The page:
Flowers

Throughout time individuals have attempted to surround themselves with the beauty of nature, particularly flowers. Flowers often have religious and symbolic meanings and even have their own language, called floriography. The Victorians sometimes gave small bouquets of specific flowers to send secret sentimental messages. Whether used for decoration, their symbolic meaning, personal adornment, or scientific study—flowers abound in glass. Some of the loveliest examples in the Museum’s Collection date from the mid to late 19th and early 20th century, when the study and exaltation of nature strongly influenced decorative arts.

  • Artwork
    Roses, poppies, and chrysanthemums are among the luxurious sprays adorning these Baccarat vases. Jean-Francois Robert, who had been a painter at the Sèvres porcelain manufactury, executed the fine gilt and enameled decoration. He set up a separate workshop in Sèvres where he could use his patented polychrome enamels on opaline glass from Baccarat and Saint-Louis.
  • Video
    To create realistic renderings of flowers on glass, artists often use a process called enameling. With this technique, the artist decorates the glass, then must heat the object so the colors adhere to the surface. This is different from cold painting, where the artist paints on the surface, but the object isn’t reheated.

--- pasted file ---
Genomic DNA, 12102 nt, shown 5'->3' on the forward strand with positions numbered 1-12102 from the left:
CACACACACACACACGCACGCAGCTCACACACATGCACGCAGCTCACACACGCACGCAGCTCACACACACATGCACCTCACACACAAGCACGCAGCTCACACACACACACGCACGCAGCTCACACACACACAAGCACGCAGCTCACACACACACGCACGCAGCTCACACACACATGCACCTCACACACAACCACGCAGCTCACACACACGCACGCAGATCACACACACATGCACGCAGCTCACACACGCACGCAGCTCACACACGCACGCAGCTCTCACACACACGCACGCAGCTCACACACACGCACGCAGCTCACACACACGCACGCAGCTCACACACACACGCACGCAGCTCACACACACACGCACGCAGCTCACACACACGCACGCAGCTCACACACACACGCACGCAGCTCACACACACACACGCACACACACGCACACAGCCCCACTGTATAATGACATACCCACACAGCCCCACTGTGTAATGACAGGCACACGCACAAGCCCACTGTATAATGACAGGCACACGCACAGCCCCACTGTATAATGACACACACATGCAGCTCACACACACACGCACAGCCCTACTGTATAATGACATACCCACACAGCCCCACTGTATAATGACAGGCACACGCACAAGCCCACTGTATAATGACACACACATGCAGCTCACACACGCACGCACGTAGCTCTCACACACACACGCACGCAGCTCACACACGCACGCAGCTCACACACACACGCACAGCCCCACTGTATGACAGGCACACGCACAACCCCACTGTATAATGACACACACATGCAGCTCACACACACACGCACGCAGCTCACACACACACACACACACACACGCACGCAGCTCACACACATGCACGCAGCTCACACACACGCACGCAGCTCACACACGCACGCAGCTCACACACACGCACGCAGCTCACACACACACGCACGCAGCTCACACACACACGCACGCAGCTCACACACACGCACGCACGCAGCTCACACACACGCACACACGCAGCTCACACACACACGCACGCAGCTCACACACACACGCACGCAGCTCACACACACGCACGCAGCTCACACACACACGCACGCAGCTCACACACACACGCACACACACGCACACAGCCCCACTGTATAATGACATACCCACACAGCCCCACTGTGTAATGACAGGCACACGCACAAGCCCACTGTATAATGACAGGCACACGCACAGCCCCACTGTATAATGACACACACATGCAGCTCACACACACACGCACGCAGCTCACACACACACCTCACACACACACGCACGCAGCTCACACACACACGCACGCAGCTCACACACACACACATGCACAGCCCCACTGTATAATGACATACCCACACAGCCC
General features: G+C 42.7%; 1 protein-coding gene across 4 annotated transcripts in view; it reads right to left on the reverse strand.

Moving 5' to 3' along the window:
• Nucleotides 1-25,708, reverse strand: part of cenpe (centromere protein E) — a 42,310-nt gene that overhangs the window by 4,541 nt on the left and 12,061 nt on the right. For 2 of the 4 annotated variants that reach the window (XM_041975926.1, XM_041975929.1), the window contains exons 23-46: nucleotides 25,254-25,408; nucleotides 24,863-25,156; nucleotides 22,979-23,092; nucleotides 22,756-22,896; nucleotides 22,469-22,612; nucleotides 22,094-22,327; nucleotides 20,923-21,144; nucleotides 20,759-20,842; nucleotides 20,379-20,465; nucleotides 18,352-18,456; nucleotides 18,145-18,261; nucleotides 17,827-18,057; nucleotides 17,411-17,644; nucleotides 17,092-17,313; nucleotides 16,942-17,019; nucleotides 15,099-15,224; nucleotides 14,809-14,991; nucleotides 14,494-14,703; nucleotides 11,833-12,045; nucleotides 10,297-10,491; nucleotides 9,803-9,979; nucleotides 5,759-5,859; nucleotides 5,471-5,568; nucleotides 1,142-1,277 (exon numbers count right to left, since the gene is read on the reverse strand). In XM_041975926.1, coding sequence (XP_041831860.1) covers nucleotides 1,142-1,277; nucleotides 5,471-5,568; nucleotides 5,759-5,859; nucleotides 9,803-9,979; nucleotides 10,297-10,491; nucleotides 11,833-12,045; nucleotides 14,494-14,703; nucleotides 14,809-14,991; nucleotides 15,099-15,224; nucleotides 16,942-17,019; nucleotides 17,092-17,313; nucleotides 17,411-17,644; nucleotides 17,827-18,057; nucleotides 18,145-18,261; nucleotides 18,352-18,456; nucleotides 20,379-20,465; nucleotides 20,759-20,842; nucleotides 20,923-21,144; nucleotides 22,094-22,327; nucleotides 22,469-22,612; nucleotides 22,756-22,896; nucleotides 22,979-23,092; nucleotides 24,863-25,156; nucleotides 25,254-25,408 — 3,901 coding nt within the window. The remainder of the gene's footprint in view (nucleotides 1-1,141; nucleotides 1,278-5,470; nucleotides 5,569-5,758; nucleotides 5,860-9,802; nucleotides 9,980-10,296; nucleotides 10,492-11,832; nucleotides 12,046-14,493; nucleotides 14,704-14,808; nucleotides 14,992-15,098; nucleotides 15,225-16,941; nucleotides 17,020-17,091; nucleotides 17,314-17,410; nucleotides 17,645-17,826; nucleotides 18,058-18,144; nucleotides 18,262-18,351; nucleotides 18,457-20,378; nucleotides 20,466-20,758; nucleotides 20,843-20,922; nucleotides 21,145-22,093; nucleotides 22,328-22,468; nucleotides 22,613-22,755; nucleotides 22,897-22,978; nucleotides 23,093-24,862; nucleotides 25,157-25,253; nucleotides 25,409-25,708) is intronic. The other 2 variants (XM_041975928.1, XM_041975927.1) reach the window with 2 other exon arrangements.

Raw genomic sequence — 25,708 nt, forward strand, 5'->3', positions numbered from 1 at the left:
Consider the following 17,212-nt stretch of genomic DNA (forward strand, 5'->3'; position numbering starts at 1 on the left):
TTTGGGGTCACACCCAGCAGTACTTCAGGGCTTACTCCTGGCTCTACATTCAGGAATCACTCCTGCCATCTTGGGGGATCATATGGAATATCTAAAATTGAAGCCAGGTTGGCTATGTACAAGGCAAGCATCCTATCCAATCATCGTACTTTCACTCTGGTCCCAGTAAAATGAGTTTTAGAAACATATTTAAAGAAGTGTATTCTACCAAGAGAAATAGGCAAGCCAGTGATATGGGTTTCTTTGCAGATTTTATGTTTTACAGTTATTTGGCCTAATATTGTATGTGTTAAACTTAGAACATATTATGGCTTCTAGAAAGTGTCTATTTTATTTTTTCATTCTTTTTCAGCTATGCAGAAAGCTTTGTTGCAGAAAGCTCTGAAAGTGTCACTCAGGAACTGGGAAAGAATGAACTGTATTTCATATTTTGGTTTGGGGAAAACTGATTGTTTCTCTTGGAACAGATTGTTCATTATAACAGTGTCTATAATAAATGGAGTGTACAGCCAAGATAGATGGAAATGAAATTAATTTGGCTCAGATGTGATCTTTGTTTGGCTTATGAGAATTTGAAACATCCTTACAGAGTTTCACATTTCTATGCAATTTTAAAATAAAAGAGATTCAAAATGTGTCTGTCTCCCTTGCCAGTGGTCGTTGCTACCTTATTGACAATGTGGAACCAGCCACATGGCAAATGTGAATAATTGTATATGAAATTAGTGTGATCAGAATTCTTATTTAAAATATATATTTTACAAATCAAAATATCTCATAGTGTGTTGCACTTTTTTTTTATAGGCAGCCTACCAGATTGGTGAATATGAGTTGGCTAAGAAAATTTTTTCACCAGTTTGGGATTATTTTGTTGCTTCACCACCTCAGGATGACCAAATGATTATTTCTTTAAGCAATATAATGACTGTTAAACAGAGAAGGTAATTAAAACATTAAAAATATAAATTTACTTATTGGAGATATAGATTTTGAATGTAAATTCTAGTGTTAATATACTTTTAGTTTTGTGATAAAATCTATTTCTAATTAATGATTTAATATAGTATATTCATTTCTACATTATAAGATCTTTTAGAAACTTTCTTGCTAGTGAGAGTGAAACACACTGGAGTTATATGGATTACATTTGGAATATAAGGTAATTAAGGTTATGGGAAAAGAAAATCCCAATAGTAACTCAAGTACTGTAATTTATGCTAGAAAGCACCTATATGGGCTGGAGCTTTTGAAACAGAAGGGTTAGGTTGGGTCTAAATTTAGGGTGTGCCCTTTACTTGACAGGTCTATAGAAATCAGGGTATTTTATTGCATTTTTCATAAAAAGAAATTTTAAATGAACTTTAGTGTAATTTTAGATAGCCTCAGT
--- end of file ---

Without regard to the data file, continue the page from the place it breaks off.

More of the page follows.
• Artwork
    In the mid 19th century there was a movement toward naturalistic decoration. In many cases, the artist wanted the decoration on the glass to reflect the use of the object. That is indeed the case here. The realistic water lilies that surround the body of the vessel let us know that this is a water jug.
  • Artwork
    These delicately enameled festoons of roses were executed by Jules Barbe (b. 1847). He was a French master enameller and gilder who moved to England in 1879. He worked for Thomas Webb and Sons in Amblecote until 1901, when he started as an independent glass decorator in Stourbridge. Part of the beauty of this object is the juxtaposition of the floral motif with the diaphanous appearance of the coldworked surface.
  • Artwork
    Leopold Blaschka and his son Rudolph created glass models of invertebrates and botanical specimens for museums and universities. They fashioned their models by flameworking—heating and softening glass tubes and rods—and also used other materials, including paint. This bouquet of hyacinths, forget-me-nots, bleeding hearts, and other delicate flowers is believed to be an example of Leopold’s early experiments in forming glass flowers. The botanical specimens later made for Harvard University are now famous and are appreciated by audiences from around the world.
  • Video
    To get an idea of how flameworkers create intricate, realistic models, watch contemporary artist, Paul Stankard, make botanical elements for his paperweights. Keep in mind that the Blaschkas used earlier versions of this equipment and also incorporated different materials in their work.
  • CMOG Exhibition
    The Museum’s former exhibition, Botanical Wonders: The Story of the Harvard Glass Flowers, provides more information about the Blaschkas, how they created their amazing models, and how conservators are trying to preserve them. Also featured are some of the Blaschkas’ original watercolor drawings, hundreds of which are housed at the Rakow Research Library.
  • Artwork